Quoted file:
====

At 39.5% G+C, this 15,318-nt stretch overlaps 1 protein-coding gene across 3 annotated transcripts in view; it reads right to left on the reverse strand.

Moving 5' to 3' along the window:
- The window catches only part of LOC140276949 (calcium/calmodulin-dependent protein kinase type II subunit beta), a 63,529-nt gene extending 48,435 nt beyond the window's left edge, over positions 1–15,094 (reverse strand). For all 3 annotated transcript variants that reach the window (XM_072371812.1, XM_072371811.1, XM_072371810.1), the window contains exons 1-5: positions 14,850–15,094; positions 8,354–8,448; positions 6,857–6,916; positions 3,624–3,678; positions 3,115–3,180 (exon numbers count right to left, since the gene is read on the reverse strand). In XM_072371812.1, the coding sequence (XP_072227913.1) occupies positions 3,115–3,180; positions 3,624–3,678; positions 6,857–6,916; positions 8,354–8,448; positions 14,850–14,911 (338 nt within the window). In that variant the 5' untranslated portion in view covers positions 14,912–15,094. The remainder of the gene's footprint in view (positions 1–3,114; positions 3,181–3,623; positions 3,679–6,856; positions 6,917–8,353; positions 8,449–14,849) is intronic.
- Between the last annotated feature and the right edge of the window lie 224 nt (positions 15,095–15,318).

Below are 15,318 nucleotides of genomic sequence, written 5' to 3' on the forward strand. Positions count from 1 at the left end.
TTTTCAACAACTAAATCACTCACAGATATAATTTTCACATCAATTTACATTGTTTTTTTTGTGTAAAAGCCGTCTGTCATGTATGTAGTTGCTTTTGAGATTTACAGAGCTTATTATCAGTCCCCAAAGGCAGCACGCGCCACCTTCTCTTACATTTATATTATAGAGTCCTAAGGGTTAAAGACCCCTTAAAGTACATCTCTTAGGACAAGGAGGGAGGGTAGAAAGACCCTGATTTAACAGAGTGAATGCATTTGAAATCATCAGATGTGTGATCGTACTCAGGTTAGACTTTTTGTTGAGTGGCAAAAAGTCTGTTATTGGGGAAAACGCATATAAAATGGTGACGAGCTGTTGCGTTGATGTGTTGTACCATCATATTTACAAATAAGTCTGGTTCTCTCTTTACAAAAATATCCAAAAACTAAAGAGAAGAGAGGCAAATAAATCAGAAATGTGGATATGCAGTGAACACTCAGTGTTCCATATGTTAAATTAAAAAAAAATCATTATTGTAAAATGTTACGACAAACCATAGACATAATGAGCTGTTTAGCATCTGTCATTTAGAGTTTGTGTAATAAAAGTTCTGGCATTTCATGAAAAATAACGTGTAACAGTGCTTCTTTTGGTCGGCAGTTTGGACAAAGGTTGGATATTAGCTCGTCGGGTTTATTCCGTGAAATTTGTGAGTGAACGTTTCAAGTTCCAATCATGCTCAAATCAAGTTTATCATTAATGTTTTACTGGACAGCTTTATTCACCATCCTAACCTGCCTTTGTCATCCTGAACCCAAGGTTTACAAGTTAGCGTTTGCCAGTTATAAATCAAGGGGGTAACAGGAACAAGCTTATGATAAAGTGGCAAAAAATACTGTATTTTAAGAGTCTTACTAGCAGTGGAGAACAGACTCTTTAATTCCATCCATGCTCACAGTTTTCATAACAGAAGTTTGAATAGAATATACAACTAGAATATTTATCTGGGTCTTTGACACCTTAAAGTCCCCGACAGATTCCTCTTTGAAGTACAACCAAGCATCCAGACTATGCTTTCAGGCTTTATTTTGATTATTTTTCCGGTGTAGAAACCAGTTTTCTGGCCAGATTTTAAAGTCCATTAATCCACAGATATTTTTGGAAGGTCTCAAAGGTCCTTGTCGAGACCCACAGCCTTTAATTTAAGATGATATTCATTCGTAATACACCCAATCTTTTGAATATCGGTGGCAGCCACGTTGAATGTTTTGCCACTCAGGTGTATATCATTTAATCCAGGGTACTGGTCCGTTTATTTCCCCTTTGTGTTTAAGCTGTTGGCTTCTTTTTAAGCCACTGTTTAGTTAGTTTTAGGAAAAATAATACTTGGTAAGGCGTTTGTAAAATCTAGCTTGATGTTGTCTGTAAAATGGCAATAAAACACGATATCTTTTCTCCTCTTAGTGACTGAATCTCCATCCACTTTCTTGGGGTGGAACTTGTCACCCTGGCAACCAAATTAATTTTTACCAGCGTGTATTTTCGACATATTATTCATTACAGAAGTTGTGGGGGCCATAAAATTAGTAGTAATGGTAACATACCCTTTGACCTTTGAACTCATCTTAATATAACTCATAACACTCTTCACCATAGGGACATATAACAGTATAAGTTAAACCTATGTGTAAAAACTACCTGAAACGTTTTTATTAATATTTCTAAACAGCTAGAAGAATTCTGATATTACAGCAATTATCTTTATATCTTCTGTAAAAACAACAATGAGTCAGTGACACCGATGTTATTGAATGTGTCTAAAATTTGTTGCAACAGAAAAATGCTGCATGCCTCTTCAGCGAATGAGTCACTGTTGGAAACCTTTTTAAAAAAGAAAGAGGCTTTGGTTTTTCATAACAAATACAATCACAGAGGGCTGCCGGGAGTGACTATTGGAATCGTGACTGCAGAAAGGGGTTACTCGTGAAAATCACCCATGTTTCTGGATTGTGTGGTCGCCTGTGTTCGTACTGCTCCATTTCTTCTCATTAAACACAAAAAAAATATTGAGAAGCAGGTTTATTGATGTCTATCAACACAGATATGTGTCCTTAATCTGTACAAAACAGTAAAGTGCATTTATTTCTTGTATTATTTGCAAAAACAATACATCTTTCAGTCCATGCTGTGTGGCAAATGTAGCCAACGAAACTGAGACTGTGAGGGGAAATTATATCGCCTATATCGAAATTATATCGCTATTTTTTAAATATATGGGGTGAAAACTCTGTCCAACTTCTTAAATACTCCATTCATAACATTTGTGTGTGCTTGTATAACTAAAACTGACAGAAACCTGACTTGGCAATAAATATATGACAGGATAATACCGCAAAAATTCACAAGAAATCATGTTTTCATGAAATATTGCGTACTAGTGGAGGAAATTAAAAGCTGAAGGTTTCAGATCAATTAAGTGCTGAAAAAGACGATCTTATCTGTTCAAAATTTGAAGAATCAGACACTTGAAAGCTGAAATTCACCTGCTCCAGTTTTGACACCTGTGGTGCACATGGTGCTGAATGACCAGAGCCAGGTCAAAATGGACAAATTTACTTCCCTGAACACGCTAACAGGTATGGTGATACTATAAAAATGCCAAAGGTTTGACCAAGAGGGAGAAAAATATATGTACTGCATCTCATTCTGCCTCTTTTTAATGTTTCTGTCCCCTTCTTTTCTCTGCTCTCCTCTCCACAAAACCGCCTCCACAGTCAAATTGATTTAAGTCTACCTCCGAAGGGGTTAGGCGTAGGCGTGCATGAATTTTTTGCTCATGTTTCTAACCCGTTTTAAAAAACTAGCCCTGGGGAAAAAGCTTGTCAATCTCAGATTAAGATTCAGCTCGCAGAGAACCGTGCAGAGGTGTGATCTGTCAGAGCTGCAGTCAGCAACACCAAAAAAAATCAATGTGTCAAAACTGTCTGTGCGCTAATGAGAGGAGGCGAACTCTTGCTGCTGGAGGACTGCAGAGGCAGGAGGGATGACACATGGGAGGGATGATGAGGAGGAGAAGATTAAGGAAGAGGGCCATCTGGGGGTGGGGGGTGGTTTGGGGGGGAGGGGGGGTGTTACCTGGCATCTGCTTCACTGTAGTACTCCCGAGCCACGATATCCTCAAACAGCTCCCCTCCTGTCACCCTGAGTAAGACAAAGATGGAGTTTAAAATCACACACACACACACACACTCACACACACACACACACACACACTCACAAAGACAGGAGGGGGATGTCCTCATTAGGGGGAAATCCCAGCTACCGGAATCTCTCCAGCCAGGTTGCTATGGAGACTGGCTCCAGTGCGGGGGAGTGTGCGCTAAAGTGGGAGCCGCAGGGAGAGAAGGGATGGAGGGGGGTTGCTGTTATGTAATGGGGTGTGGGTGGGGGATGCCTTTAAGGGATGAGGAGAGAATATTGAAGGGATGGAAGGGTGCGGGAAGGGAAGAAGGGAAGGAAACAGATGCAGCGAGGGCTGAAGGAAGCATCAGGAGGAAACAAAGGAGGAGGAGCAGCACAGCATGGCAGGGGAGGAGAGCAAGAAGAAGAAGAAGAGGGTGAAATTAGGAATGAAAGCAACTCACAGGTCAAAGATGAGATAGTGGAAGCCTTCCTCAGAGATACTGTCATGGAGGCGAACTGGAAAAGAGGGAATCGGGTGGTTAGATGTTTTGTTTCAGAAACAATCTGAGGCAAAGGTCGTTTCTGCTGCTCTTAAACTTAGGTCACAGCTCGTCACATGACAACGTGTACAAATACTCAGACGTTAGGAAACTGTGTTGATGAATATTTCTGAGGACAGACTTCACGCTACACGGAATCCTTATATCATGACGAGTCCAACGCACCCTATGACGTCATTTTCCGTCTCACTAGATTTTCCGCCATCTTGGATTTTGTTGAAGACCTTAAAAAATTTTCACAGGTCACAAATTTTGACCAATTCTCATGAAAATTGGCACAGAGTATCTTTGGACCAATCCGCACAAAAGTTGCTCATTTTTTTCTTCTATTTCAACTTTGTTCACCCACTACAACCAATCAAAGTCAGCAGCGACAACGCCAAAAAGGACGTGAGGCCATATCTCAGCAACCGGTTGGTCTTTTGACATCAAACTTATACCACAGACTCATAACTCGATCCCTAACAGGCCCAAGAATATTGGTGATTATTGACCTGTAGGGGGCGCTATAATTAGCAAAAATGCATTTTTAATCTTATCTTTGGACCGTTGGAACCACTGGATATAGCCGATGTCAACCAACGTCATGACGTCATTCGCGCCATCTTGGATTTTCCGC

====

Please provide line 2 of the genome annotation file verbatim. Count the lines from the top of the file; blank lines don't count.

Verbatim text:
Moving 5' to 3' along the window: